Figure 1. OLS and 2SLS Estimates of the Relationship between Work and Number of Children

Notes: Values of coefficients on the number of children from Tables 3 for “full sample” and from Table 4 for the sample of “couples”. Sub-samples of families with at least one child labeled as “1+”, while those with at least two children as “2+”. Vertical lines represent 10% confidence intervals. Source: authors’ calculations based on BBGD data 2003-2010.

A heterogeneity analysis using the twining instrument shows significant variation in the nature of the family size and the labor market attachment relationship in Poland. We find that the negative causal effect established in the full sample is driven primarily by women who are highly educated and who come from the younger cohorts. Of particular interest should be the fact that in both of these subsamples we find a positive bias of the OLS estimates relative to 2SLS coefficients. Thus, indeed it is women with the strongest labor market attachment and/or with most secure labor market position who select into larger family sizes. We attribute that to the fact that in low fertility and low employment societies only families with secured labor market positions can afford to have children and in particular more than one child.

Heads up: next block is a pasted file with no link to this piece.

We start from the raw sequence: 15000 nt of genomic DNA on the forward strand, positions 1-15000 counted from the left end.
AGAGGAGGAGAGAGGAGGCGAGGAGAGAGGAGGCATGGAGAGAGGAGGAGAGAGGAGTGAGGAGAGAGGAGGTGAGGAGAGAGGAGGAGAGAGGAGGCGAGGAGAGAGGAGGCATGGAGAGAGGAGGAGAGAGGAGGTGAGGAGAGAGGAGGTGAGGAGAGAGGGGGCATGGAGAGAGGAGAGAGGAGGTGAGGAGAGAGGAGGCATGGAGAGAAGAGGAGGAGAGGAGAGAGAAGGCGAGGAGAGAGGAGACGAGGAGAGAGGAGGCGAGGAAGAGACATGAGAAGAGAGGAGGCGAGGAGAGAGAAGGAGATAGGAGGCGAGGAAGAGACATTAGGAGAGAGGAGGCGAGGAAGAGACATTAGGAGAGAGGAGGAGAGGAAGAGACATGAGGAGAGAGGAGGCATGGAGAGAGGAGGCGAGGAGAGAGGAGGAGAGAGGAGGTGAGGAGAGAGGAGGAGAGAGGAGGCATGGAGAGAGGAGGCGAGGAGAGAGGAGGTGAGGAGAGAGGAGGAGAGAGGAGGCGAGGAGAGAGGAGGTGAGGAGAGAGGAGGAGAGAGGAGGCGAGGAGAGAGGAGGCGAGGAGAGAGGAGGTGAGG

For women with less than higher education and for those from earlier cohorts, we find no causal effect of additional children on employment. Thus, in these cases the negative OLS coefficients result from the fact that it is the women with weaker labor market attachment who choose to have larger families. The findings therefore suggest that it would be naive to expect that lower employment among women might result in higher fertility. In fact, if anything, the reverse is more likely to hold. Poor economic prospects of families would in such cases further aggravate the long-term socio-economic consequences of economic downturns with significant implications for countries affected by the recent depression.

Finally, we could not identify any significant causal effects of the number of children on female employment in the sample in which we approximate complete fertility history by looking at women whose last birth was more than six years prior to the interview. For this sample, however, using the twinning instruments we find strong and significant negative effects of family size on maternal labor income and – in the case of families with at least two children – also on the income of fathers.